Town council chews some more on cannabis conundrum

Joe McWilliams
Lakeside Leader

Slave Lake town council took a second crack last week at the rules regarding exclusion zones around schools for cannabis retail stores, and related matters. This time, maps showing 30, 40 and 50-metre setback zones around schools were on display – next to the 100-metre one from two weeks before.

The problem councillors had with the 100 metres (which is recommended by the Alberta Gaming and Liquor Commission), is that it sterilizes (mayor Warman’s term) most of the downtown commercial district, which has three schools in close proximity.

“I’m comfortable with 50 metres,” said councillor Rebecca King. “I think it’s a good compromise.”

Most of her colleagues agreed, councillor Brice Ferguson excepted.
“I don’t think that’s far enough,” Ferguson said. “I’d be in favour of 100 metres.”

Warman asked him if that means he’s in favour of forcing cannabis retail sales into the industrial areas of town.

“There are other areas,” Ferguson said. “We’re trying to ram a square peg into a round hole.”

Councillor Julie Brandle said she could live with the 50 metres too.
“We have an open house this week,” she said. “If we’re wrong, we’ll take it.”

Council passed no motion on the matter. However, its proposal for setbacks was presented at the Sept. 5 open house.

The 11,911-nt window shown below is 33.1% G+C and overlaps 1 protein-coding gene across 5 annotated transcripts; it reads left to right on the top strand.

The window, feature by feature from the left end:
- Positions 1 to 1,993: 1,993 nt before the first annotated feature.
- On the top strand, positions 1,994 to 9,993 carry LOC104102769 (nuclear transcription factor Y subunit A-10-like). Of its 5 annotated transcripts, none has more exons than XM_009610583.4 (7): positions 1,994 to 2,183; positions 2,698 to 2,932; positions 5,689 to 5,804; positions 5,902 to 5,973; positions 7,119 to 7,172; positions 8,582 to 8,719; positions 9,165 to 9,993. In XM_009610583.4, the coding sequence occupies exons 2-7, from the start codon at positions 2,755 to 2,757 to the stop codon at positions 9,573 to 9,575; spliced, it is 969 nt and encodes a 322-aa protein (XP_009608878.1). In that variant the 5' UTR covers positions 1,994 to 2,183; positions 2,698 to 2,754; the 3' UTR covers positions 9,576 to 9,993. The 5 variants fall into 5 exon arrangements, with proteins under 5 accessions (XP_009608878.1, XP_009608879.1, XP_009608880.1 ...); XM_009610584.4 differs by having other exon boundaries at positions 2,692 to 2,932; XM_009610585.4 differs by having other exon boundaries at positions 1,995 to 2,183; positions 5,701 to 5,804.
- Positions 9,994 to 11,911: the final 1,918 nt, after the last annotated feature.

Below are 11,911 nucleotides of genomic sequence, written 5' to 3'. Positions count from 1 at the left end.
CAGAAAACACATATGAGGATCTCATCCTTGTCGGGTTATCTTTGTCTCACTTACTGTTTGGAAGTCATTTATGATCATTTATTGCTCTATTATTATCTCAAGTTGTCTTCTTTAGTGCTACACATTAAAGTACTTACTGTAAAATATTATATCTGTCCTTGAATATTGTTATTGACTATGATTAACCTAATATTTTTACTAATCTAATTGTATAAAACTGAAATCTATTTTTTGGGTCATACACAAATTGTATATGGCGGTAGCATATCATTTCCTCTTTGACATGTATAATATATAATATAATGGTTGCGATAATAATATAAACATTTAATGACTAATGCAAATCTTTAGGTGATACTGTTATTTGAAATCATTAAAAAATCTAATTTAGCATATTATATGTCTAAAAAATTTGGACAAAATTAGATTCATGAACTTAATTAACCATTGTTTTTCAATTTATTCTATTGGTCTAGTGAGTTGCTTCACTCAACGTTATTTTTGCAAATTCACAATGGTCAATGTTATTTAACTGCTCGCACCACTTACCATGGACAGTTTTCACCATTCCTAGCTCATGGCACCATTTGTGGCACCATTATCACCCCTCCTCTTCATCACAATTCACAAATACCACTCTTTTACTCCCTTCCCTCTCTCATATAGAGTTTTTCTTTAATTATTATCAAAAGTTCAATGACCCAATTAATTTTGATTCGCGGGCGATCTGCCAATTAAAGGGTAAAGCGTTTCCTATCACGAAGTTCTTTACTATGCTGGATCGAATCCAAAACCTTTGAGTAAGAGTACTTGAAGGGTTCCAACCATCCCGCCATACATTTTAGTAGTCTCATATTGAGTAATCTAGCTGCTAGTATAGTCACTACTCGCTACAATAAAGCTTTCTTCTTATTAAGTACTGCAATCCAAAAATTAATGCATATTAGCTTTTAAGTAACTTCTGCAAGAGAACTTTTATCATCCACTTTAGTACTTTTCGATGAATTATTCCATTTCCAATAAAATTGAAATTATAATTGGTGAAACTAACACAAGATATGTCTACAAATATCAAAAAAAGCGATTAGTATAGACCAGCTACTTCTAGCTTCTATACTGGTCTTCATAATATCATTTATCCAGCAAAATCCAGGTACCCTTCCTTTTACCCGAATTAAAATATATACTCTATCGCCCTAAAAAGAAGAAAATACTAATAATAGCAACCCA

Cannabis, Part II

Public consumption of cannabis is the other area in which municipalities have a say, and council discussed the direction it would like to go. There seem to be two, broadly speaking. One is to regard cannabis smoking similarly to cigarettes; the other is to treat it more like alcohol.

In the first case, smoking cannabis would be allowed where tobacco smoking is allowed and not where it isn’t. In the second, it would pretty much be banned in public, except in special circumstances.

Councillors are leaning pretty strongly toward the latter option, i.e. treating it like booze.

How about medicinal marijuana though – should an exception be made there for public consumption?

“I don’t agree,” said councillor Shawn Gramlich.

“I agree,” said mayor Warman. “It would open the door to a whole bunch of enforcement issues. I’m for zero public consumption.”

Council voted to also bring that position to the open house to see how the public reacts.

Maps showing various setback options from schools.

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